From Foraminifera
Revision as of 09:35, 15 April 2019 by Aspadlo (talk | contribs)
(diff) ← Older revision | Latest revision (diff) | Newer revision → (diff)
Jump to: navigation, search
Fig. 1. The structure of Orbitopsella: a simple exoskeleton and a pillared endoskeleton in a discoidal shell: Orbitopsella dubari Hottinger, Bou Dahar, Eastern Morocco, Middle Lias. Transmitted light micrographs.A: oblique section of complete microspheric specimen; B: oblique section of microspheric specimen. The septa of the thickened margin are cut tangentially and reveal the alternating pattern in the disposition of foramina on the septal face. C: oblique tangential section of a microspheric specimen at a low angle to the equatorial plane showing a part of the disc with its exoskeleton (restricted to beams). Note the large open spaces, the lateral annular passages (arrows), that separate exoskeleton and endoskeleton. D: Oblique centered section of megalospheric specimen. Note the structured wall of the embryo, that shows it to be a sphaeroconch. E: Transverse section (parallel to the axis of coiling) of a megalospheric specimen. The septum in this tangential section reveals the alternating pattern of the apertures. F: schematic model of structure after Hottinger, 1967; not to scale; green: exoskeleton; brown: endoskeleton; a: aperture; ap: annular passage; b: beam; f: foramen; p: pillar; pr: sphaeroconch; s: septum; (Hottinger, 2006; fig. 72 [1] CC/BY-NC-SA)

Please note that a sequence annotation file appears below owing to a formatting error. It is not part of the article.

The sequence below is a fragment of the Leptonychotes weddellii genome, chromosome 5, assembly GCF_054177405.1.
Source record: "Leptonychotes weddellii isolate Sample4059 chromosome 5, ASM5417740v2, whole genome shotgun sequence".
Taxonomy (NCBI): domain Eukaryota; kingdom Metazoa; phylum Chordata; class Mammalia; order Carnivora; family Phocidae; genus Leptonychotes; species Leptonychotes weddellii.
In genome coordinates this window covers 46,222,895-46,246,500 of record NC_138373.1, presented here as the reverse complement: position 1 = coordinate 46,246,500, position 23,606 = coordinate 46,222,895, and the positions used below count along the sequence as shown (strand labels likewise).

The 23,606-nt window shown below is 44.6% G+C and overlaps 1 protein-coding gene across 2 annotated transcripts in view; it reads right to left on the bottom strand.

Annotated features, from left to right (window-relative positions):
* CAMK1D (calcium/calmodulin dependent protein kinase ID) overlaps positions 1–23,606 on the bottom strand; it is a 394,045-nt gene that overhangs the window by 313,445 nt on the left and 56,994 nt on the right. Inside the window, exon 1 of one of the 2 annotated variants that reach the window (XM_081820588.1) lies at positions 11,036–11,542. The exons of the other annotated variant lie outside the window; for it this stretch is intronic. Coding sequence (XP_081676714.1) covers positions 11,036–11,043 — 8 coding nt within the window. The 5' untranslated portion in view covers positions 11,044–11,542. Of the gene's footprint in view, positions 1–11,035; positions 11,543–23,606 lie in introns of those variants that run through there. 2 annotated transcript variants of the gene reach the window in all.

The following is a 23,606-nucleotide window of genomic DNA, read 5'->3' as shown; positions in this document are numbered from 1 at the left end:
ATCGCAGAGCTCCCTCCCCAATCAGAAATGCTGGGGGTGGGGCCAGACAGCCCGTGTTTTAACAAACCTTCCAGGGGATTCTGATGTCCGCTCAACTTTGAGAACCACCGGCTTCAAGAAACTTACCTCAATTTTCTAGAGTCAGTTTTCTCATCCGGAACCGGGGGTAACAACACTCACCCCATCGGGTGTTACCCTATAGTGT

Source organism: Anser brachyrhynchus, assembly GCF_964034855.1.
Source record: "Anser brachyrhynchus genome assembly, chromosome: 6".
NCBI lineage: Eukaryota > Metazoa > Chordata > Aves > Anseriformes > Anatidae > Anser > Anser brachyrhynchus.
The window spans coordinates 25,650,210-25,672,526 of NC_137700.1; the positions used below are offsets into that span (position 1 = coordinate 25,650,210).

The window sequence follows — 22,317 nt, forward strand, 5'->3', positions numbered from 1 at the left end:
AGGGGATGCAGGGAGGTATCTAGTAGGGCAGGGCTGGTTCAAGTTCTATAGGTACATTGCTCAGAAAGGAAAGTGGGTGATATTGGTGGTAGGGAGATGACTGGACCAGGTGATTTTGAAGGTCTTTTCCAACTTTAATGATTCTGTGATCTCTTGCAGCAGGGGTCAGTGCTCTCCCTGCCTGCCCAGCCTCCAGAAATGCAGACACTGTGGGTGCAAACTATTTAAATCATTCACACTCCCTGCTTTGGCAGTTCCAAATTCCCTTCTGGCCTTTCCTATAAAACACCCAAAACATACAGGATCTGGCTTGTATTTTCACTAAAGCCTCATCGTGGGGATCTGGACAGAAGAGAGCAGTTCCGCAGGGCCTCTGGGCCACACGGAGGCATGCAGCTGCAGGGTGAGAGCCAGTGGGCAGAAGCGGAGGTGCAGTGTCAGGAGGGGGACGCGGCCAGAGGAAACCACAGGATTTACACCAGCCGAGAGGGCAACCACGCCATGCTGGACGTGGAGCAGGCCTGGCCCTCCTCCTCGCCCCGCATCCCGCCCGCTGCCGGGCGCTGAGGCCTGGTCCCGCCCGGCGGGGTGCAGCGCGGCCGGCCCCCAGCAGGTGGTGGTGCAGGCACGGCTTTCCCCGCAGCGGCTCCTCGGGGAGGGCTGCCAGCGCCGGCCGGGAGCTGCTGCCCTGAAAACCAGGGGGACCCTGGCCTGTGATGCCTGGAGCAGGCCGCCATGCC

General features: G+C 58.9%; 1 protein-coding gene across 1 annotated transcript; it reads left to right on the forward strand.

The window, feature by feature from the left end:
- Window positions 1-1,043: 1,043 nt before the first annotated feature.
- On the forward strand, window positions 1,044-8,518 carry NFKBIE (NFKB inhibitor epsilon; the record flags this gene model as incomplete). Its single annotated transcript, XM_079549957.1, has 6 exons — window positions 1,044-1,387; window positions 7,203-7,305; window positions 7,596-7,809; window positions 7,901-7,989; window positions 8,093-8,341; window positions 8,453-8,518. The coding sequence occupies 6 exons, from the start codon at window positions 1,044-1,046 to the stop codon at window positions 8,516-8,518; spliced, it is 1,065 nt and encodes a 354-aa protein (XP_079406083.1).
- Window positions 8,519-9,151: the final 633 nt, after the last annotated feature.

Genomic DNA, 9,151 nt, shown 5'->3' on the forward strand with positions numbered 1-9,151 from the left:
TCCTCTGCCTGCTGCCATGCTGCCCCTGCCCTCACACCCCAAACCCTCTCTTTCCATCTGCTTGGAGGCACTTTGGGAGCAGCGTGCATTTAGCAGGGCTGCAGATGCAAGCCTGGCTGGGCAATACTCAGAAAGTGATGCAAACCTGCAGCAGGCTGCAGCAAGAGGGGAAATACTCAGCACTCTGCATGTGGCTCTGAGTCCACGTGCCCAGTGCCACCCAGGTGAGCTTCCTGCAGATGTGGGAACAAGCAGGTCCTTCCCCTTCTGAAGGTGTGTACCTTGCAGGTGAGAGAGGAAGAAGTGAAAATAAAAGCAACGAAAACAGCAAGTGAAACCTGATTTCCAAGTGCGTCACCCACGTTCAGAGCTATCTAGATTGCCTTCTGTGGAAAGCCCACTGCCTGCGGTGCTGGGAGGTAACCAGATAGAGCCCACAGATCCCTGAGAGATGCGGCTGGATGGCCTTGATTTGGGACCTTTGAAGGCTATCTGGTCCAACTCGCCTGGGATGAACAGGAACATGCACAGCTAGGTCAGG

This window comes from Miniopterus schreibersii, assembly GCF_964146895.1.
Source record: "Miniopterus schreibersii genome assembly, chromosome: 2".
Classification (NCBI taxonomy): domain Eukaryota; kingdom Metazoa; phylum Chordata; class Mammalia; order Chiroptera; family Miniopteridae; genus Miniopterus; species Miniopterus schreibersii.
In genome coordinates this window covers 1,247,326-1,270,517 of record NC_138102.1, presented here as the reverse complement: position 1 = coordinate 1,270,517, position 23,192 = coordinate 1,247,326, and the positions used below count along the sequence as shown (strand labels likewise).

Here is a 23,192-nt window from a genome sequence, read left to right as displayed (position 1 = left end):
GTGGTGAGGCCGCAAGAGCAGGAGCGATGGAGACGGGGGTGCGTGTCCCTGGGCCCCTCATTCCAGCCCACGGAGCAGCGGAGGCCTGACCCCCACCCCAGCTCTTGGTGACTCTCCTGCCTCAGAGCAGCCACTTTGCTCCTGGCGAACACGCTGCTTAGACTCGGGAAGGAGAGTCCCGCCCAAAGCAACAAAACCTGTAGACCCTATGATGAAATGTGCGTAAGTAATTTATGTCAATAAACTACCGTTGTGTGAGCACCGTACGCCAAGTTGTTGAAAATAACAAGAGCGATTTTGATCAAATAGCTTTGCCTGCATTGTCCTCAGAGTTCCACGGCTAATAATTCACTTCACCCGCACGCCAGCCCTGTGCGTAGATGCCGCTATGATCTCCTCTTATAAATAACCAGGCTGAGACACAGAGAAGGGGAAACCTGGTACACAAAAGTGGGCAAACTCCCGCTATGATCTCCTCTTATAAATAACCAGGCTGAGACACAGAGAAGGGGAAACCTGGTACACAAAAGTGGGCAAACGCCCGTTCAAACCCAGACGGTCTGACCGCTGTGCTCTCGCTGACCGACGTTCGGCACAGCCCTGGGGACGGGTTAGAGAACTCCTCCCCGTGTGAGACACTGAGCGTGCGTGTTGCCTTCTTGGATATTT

Fig. 2. Alveolar exoskeleton and polygonal network. A-C: simple alveolar layer in Everticyclammina virguliana (Koechlin), Mechra Klila, Northeastern Morocco, Uppermost Jurassic. A: stereograph, schematic, not to scale. B: tangential section. Note the large size of the alveoles in a postseptal position. C: para-equatorial, non-centered section showing septa and the basal coat at the bottom of the chamber, resembling a basal layer. E-G: polygonal network in Spirocyclinidae. E: Choffatella tingitana Hottinger, megalospheric generation, in tangential section near to the equatorial plane. Note the clear differentiation of beams and rafters. D: stereograph of spirocyclinid polygonal network. Note the curved pigeon holes in preseptal position which in axial section might be mistaken for foramina. F-G: extension of beams into a corrugated sheet that replaces endoskeletal pillars in Hottingertidae. F: stereograph representing a part of an axial section. Not to scale. G: Alveosepta powersi (Redmond), Northeastern Morocco, Upper Jurassic. Equatorial section of megalospheric specimen. alv: alveoles; b: beam; bl: basal layer; corr: corrugated median extension of beams; f: foramen; ph: pigeon holes; s: septum; sf: supplementary foramina; sph: sphaeroconch; ssut: septal suture. Arrows: direction of growth. After Hottinger, 1967.; (Hottinger, 2006; fig. 45 [2] CC/BY-NC-SA)
Fig. 3. Henson's "subepidermal partitions" (1948, text-figs. 6-7). A: axial sections of uniserial cones (as in Orbitolinidae) with (a) "primary subepidermal plates" and (b) with "primary and secondary subepidermal plates". B: basal sections of radial zone showing in addition to "radial plates" (a) "thick, straight radial partitions, (b) "thin radial partitions in zigzag" and (c) "subepidermal plates thickening inward". Current interpretation given in red: b: beam (perpendicular to septum); e: epiderm; f: foramina (in Orbitolinines forming a crosswise-oblique pattern); r: rafter (parallel to septum); s: septum; sl: septulum (may fuse with beam); (Hottinger, 2006; fig. 19 [3] CC/BY-NC-SA)